Everything about the Countach's dynamics is firm, even heavy. The steering at parking speeds is a chore and the turning circle is embarrassingly wide. While the steering does become lighter, it is never less than tense. The gear lever needs a positive push/pull through its stiff-gated change. First is down on the left, opposite reverse which has a small lock-out. The clutch is heavy and has a very long travel. Even the brakes, spongy initially, demand a determined push at high speeds.
The engine bursts into life almost simultaneously with the turn of the ignition key. The cockpit is filled with sound, the driver with an urgent sense of anticipation. Twelve side draught throats suck air into the engine. There is a healthy whine from the gears and four camshafts. Overcome the throttle resistance by blipping the accelerator and the revs soar. This engine, bred from the original four-litre V12 used in so many Lamborghinis, is vibrant, energetic, the exhaust note strident.
Compared with the four-litre S Countach we tested in 1981 , this car has considerably more torque and flexibility. It's less demanding to drive at low speeds because there is now no need for high revs before changing gears. Where the old car needed 4000 rpm before changing, the 5000S pulls beautifully from less than 3000 rpm, the exhaust note growing deeper, the suction just behind the driver's head drowning the cabin in a tumult of glorious sound. The car we drove had an expensive Alpine sound system, I can't imagine any driver taking it seriously, no music could compete with Giampaolo Dallara's V12 masterpiece.
There is always power in the five-litre Countach, for there is no sudden point at which it becomes alive. It is constantly strong and willing, pushing the driver back in his seat, urging him to go harder, to use more revs and exploit the chassis. If anything, the 5000S has a greater tendency to understeer than the previous model. There is, as a trade-off, improved stability. The nose pushes hard, steering effort increasing through corners, though the actual roadholding on the massive Pirelli P7 tyres is formidable. At the front there are 225/50VR15s, at the back huge 345/35VR15s. Yet the ride, always firm, and damped so there is virtually no body movement, is never uncomfortable, or harsh, despite those ultra-low profile tyres.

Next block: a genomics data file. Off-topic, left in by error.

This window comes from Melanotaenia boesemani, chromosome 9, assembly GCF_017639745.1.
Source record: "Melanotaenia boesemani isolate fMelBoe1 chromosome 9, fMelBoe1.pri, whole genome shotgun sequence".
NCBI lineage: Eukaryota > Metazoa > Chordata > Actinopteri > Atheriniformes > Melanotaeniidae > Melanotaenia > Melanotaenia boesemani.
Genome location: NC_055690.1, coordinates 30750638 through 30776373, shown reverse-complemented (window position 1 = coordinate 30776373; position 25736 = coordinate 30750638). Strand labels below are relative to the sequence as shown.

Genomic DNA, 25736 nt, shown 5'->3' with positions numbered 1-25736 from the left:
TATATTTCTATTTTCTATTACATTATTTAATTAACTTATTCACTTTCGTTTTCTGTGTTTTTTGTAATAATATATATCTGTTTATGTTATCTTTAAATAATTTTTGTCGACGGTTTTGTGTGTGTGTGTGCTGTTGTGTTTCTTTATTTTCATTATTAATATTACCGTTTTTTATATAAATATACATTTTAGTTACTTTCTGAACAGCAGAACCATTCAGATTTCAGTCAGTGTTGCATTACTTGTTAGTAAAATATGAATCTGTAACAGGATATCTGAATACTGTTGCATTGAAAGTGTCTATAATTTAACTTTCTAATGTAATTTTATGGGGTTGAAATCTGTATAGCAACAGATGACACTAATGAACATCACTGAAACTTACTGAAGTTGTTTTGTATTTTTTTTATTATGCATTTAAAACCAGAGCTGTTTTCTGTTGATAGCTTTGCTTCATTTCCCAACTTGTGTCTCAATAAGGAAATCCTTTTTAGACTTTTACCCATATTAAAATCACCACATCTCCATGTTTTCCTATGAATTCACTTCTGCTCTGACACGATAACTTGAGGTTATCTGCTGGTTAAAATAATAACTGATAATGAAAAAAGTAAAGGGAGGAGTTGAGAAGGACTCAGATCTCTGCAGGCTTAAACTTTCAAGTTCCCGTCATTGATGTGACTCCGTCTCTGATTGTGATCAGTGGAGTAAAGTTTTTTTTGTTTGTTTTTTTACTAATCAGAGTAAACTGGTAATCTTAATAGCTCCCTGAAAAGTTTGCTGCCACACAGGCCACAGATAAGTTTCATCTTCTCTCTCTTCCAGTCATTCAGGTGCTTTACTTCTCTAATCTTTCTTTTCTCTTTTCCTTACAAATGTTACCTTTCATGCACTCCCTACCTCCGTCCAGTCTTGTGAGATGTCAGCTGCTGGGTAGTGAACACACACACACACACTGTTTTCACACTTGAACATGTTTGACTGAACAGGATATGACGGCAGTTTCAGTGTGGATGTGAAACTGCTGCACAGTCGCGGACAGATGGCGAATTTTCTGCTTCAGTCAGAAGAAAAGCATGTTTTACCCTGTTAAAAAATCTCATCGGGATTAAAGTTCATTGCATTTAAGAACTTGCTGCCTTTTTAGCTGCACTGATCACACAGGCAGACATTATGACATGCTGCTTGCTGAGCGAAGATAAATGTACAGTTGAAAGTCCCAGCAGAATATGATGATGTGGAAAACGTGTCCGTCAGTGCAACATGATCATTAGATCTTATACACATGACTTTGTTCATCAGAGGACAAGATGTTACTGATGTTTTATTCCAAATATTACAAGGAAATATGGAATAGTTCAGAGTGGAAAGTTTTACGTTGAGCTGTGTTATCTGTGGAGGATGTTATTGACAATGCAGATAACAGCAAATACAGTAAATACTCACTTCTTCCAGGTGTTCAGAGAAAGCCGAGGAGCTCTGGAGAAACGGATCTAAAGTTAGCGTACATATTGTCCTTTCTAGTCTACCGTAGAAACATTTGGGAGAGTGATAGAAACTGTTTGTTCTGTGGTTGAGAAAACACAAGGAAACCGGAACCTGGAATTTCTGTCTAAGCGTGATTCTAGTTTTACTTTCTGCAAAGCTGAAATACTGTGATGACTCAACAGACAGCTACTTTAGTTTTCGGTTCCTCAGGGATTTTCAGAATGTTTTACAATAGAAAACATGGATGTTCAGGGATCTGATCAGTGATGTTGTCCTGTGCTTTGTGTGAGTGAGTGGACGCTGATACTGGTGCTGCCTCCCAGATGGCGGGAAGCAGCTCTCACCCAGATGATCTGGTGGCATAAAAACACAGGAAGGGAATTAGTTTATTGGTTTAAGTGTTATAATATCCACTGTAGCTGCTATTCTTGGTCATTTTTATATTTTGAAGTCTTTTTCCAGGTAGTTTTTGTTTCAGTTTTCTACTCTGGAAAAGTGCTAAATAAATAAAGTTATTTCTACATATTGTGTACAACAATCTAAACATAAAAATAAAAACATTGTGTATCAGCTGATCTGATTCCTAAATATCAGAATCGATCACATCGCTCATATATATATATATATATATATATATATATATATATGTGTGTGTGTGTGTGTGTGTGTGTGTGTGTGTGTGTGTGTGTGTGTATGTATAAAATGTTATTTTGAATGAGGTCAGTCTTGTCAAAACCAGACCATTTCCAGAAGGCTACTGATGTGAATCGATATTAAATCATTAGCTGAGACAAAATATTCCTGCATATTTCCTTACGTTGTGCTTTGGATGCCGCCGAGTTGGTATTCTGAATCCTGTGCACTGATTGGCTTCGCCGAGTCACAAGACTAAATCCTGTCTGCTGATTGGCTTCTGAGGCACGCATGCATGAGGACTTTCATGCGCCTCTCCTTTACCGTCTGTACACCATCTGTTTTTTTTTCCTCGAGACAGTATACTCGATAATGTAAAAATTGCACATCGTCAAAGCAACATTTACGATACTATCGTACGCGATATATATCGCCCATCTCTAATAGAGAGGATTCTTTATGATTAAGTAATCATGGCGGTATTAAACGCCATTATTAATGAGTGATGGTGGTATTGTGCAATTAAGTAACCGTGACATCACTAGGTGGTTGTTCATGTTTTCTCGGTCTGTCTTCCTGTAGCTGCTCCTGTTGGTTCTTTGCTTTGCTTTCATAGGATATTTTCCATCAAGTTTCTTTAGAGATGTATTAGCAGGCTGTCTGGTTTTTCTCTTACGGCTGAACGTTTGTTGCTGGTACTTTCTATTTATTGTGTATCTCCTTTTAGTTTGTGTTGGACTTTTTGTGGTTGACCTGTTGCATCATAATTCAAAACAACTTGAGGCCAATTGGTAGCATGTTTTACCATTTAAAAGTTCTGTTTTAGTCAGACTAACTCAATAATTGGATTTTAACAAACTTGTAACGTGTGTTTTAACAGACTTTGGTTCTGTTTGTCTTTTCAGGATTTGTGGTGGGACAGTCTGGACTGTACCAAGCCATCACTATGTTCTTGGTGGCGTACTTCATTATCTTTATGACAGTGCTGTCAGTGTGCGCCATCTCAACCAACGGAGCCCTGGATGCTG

So the Countach grows on you. It becomes less formidable. The width less significant. The visibility no longer impossible. It all came together exiting a fast left hander when the road went right then left, its verges lined with Armco for this sudden and artificial slalom. Snatching third gear, right foot hard down on the power, the huge rear tyres biting hard into the bitumen but with no apparent loss of traction, I flicked the wheel hard right, lined up the apex of the left hander and accelerated away, the engine bellowing with pleasure. Abruptly the Countach became positively agile, the heaviness disappeared and in that instant I knew why it has always been the world's ultimate supercar, why it is the product of genius. It is as if the Countach has been asked to rise above normally mediocre demands and it responds with impatient brilliance. Turning effortlessly, naturally, demanding more of the same. Abruptly you realise it doesn't matter that the pedals are too close, the air conditioning inadequate, the turning circle monstrous, the instruments unreadable at night. This car needs a strong hand, it needs to be bullied, dominated by the driver.
It may seem impossible to believe the Countach was first shown to a stunned motoring world more than 17 years ago. It is easy to forget that its rivals from the '70s - Ferrari's Boxer and Maserati's Bora- are long since dead. For the Countach remains the world's premier exotic, beyond anything Ferrari or Porsche or Maserati or Lotus or Chevrolet have yet had the courage to build. The Countach shuns its age with an arrogant shrug.
When the daring yellow prototype turned up in March 1971 it was regarded as a pure dream car. Surely it couldn't replace the still-striking Miura, only five years old? Yet, production of the Countach began in 1974 and they still trickle out of the Sant’Agata Bolognese plant at the rate of around 200 a year.
Today, it is an open secret that a replacement is being developed at the now Chrysler-owned Lamborghini, though few believe any car could make the same impact as the Countach. Already the revolutionary prototypes are being tested and the new car, scooped in our Foreign File pages, will be powered by the fuel injected, 5.2-litre V12 engine. It will aim for a top speed of between 320-340km/h, and is due to be shown in September '89.
So respect this car, certainly, for its stirring appearance, but also drive it hard. Wring it out, come to terms with the sheer excellence of its chassis and the breadth its engine. Take charge and you will have discovered why, after 17 years, it is unsurpassed.